Where’s the outcry for others?Published 3:13pm Tuesday, July 16, 2013
A Florida jury found George Zimmerman not guilty of murder or manslaughter in the death of 17-year-old Trayvon Martin.
That’s likely not new information for you.
The case drew attention from media outlets from Fort Myers Beach to Fargo, from Savannah to Sacramento. It even elicited a response from President Barack Obama.
The trial of the multiracial Zimmerman, a neighborhood watch volunteer at a gated community in Sanford, Fla., who shot and killed the African-American Martin, played out on national television.
Martin’s death was without a question a tragedy, but have we stopped to question why there was such a public outcry?
Martin’s death will be one of thousands as the result of murder this year.
According to the figures released by the U.S. government, nearly 13,000 people were murdered last year.
To bring the point a little closer to home, through the first six and a half months this year, 30 people have been murdered in Montgomery, including 23-year-old Alicia Scott, a mother of three small children who was shot and killed last week.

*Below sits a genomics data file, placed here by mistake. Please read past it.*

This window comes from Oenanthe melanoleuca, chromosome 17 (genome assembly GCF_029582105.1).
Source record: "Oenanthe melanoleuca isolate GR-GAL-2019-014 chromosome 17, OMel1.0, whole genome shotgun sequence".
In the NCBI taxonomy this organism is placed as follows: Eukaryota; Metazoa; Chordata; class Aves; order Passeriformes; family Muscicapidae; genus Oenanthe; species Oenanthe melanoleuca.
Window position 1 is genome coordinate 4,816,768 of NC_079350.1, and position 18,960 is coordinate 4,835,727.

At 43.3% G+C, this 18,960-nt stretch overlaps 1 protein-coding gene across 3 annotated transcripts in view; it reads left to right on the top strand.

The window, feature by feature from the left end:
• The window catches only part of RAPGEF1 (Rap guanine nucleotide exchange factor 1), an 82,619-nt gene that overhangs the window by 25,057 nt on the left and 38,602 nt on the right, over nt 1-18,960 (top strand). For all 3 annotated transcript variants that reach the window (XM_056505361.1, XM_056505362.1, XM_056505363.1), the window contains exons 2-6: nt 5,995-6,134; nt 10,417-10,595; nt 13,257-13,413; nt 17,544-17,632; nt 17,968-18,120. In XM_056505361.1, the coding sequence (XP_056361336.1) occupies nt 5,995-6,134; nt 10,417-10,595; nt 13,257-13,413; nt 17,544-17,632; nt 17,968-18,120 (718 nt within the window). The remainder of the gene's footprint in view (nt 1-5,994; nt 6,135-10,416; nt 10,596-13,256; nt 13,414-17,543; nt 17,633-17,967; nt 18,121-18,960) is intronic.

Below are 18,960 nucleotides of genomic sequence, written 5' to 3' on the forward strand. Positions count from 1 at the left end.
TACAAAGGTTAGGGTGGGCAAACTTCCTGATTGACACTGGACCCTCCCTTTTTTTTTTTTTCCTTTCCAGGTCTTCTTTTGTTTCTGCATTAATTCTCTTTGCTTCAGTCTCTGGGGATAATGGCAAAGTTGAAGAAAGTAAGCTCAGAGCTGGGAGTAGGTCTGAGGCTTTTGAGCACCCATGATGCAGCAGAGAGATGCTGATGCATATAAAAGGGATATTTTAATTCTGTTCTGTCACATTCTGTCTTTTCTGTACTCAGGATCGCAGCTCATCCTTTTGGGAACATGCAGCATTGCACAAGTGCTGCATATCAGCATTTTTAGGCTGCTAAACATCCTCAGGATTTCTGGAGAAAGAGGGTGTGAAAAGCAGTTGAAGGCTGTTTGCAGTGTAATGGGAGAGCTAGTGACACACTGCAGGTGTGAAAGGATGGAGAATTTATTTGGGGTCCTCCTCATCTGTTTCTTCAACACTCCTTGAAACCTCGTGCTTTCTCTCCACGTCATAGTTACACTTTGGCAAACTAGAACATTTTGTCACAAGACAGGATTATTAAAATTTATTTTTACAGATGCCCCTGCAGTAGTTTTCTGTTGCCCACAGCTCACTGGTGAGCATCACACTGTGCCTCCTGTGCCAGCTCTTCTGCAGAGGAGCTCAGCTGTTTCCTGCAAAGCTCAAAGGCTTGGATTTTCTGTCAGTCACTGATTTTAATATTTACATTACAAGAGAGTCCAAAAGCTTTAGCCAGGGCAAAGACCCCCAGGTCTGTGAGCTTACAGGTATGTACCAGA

Where is the public outrage for Scott and thousands of other victims and their families?
Where are the President’s comments concerning the senseless death of Scott and her three children that are now left without a mother?
There is no outcry.
Yes, Trayvon Martin’s death is a tragedy, and likely one that could have been prevented had George Zimmerman heeded the advice of the 911 dispatcher that urged him to stand down.
But it’s no more of a tragedy than the countless others who have had their lives taken by others.
Be outraged that Martin’s life was cut short, but be outraged for the right reason.
Don’t allow the media, politicians or activist to use a young man’s death to further an agenda.
Instead, be outraged that a young man’s life was ended when it didn’t have to be. Be outraged that a mother and father had to bury their son.
Be outraged for all the victims across the country that had their lives taken from them. Be outraged for Scott’s three children who will now grow up without their mother.
Cry out for justice for these victims.
The silence for these victims and their families may be the greatest tragedy of all.